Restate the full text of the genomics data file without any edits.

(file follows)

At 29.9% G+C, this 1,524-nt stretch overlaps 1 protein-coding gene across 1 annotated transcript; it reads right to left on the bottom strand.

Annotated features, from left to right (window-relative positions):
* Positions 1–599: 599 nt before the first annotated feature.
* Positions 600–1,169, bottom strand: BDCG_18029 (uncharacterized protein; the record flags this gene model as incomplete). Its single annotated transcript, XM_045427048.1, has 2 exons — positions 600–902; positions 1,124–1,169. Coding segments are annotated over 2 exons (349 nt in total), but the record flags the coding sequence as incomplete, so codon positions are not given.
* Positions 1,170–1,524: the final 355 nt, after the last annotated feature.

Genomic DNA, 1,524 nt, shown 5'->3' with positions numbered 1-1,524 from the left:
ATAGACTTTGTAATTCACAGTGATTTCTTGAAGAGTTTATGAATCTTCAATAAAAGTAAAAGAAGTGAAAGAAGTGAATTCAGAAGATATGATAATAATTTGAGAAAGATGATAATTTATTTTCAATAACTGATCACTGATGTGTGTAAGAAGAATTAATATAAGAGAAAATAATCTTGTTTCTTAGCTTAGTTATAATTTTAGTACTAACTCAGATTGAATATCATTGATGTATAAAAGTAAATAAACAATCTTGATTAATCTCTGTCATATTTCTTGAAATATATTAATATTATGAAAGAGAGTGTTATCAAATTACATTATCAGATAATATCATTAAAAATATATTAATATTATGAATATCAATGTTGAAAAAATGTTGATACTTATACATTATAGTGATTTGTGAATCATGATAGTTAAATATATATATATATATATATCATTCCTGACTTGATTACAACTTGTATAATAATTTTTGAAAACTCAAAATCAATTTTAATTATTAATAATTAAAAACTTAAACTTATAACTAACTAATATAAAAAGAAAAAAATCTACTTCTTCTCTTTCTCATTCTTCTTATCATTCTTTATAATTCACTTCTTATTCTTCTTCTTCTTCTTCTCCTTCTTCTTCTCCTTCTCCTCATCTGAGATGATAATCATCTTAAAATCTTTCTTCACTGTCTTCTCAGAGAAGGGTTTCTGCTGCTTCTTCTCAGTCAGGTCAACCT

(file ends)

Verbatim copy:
At 29.9% G+C, this 1,524-nt stretch overlaps 1 protein-coding gene across 1 annotated transcript; it reads right to left on the bottom strand.

Annotated features, from left to right (window-relative positions):
* Positions 1–599: 599 nt before the first annotated feature.
* Positions 600–1,169, bottom strand: BDCG_18029 (uncharacterized protein; the record flags this gene model as incomplete). Its single annotated transcript, XM_045427048.1, has 2 exons — positions 600–902; positions 1,124–1,169. Coding segments are annotated over 2 exons (349 nt in total), but the record flags the coding sequence as incomplete, so codon positions are not given.
* Positions 1,170–1,524: the final 355 nt, after the last annotated feature.

Genomic DNA, 1,524 nt, shown 5'->3' with positions numbered 1-1,524 from the left:
ATAGACTTTGTAATTCACAGTGATTTCTTGAAGAGTTTATGAATCTTCAATAAAAGTAAAAGAAGTGAAAGAAGTGAATTCAGAAGATATGATAATAATTTGAGAAAGATGATAATTTATTTTCAATAACTGATCACTGATGTGTGTAAGAAGAATTAATATAAGAGAAAATAATCTTGTTTCTTAGCTTAGTTATAATTTTAGTACTAACTCAGATTGAATATCATTGATGTATAAAAGTAAATAAACAATCTTGATTAATCTCTGTCATATTTCTTGAAATATATTAATATTATGAAAGAGAGTGTTATCAAATTACATTATCAGATAATATCATTAAAAATATATTAATATTATGAATATCAATGTTGAAAAAATGTTGATACTTATACATTATAGTGATTTGTGAATCATGATAGTTAAATATATATATATATATATATCATTCCTGACTTGATTACAACTTGTATAATAATTTTTGAAAACTCAAAATCAATTTTAATTATTAATAATTAAAAACTTAAACTTATAACTAACTAATATAAAAAGAAAAAAATCTACTTCTTCTCTTTCTCATTCTTCTTATCATTCTTTATAATTCACTTCTTATTCTTCTTCTTCTTCTTCTCCTTCTTCTTCTCCTTCTCCTCATCTGAGATGATAATCATCTTAAAATCTTTCTTCACTGTCTTCTCAGAGAAGGGTTTCTGCTGCTTCTTCTCAGTCAGGTCAACCT